“With the introduction of several loan assistance schemes in recent years, it is not surprising that residential property loans remain a key driver of debt growth.
“As we do not expect the rising trend to change any time soon, unaffordable housing could remain a major driver of household debt.
“The elevated household debt level should remain an issue in 2020 due to the expected slower GDP growth pace going forward and the high cost of living.
“Given the challenging economic backdrop, we expect the regulators to act quickly to dampen any sharp rise in household debt. It is thus unlikely that we will see household debt rising to the 2015 peak over the short to medium term, ” Zahidi added.
He stressed that while households could comfortably service their debt at a time when the economy is doing well, any unexpected income shocks arising from a sharp deceleration in economic activity could erode households’ ability to do so.
This would have repercussions on their future spending and borrowing trends, which in turn, affect the economy more broadly, he said.
Bank Islam Malaysia Bhd chief economist Mohd Afzanizam Abdul Rashid said the household debt-to-GDP ratio is likely to remain elevated at 82% in 2019 and 2020.
He felt the crux of the cause of the household debt issue had to do with financial literacy, which is lacking among Malaysians.
Ensuring Malaysians are financially literate is paramount to achieving a sustainable economy, he said.
“Basic things like savings, inflation, investment, risks and financial goals need to be ingrained in our society. This would allow households to make sound financial decisions, ” Afzanizam added.
Is the government then on the right track to improving the household debt situation?
He said to some degree, the administration was on the right path.
The Home Ownership Campaign, he said, has helped to reduce the entry cost for those who wish to buy their first home.
The income transfer programme such as Bantuan Sara Hidup and targeted fuel subsidies, he said, would to an extent relieve the financial burden among the low-income group.
“The Malaysian@Work programme would also encourage employers to take on new hires. However, the focus should be to promote financial literacy among Malaysians. Apart from household debt, investment scams were also quite prevalent despite numerous efforts to clam down on such bogus investments, Afzanizam noted.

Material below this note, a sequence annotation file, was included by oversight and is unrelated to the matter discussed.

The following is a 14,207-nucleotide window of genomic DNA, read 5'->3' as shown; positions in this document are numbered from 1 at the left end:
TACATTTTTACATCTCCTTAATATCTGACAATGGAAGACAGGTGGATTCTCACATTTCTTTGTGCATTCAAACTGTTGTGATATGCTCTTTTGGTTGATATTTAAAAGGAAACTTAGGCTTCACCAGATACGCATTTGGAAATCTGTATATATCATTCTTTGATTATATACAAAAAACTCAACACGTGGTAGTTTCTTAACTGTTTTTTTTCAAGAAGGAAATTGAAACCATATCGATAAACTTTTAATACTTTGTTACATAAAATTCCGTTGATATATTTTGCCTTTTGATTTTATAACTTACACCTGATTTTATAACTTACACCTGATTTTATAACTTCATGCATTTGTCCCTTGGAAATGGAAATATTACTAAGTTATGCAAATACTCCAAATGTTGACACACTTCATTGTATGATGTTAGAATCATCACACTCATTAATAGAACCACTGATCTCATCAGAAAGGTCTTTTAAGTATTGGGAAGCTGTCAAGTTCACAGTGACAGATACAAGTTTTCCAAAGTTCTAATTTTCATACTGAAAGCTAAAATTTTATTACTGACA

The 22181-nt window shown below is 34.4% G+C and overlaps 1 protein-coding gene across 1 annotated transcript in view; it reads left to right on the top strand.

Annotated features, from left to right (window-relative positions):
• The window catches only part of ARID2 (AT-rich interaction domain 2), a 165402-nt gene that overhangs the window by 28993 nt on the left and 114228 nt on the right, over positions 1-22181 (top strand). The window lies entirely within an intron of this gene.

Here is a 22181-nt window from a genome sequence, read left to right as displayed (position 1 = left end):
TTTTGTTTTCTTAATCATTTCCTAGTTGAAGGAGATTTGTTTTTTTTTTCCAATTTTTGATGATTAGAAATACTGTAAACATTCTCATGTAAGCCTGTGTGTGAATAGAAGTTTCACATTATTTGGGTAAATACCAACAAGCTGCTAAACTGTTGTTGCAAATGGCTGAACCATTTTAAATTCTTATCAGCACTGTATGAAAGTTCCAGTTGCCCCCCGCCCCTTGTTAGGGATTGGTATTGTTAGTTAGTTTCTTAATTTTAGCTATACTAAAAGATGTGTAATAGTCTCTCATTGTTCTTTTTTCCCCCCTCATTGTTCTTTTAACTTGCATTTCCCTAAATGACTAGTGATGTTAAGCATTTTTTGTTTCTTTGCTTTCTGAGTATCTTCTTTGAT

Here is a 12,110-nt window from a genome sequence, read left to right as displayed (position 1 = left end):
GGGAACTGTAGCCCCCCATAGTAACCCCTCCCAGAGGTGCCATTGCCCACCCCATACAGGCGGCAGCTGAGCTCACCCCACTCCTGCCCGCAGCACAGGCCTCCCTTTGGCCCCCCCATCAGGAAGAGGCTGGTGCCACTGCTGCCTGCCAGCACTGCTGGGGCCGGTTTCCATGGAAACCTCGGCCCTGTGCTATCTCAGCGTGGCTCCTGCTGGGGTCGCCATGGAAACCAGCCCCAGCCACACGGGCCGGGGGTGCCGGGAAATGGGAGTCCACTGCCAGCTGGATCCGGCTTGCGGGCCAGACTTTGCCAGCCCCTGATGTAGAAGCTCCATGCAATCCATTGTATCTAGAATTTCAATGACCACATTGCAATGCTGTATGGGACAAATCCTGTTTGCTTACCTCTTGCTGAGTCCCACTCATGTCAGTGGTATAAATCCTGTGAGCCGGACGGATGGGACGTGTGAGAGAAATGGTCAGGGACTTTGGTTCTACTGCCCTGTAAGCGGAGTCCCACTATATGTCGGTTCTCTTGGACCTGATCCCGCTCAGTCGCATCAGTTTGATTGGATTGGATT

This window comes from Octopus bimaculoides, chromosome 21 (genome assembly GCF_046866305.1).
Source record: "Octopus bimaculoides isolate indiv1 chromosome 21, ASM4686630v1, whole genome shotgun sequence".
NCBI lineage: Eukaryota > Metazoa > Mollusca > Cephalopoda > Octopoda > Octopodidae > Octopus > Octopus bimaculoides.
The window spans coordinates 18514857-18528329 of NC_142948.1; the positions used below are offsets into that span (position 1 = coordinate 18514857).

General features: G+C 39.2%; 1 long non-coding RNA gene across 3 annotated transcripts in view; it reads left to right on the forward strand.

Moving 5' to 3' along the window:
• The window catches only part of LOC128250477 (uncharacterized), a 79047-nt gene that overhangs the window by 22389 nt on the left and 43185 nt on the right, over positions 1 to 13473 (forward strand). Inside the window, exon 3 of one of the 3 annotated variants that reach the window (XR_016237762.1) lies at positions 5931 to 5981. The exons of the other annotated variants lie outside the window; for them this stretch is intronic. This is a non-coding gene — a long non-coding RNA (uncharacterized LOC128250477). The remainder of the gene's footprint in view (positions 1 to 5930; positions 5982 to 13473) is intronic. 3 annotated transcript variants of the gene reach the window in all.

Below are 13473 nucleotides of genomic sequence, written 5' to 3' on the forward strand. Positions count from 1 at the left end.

Socio-Economic Research Centre executive director Lee Heng Guie said households earning below RM5,000 per month remained vulnerable to shocks, given their small income balance and low financial buffers.
Amid some uptick in the non-performing loans of properties in recent months, the household debt-to-GDP ratio is expected to remain stable or improve moderately in 2020 based on the application, approval and disbursement data.
He felt the government and Bank Negara have implemented a number of measures to contain household debt. These include the capping of the maximum loan-to-value (LTV) ratio at 70% for the third house financing facility, responsible lending practices, increasing the supply of affordable housing and containing the cost of living, especially prices of necessities to ease the financial burden of households earning below RM5,000.
“Other measures that the authorities can look into are enhancing financial literacy, and responsible as well as prudent financial management through education and improved financial knowledge.
“Greater efforts, including the strengthening of regulatory and financial surveillance to contain personal loans to undertake excessive risk-taking investments in financial assets that promise unrealistic high returns, are needed, ” Lee said.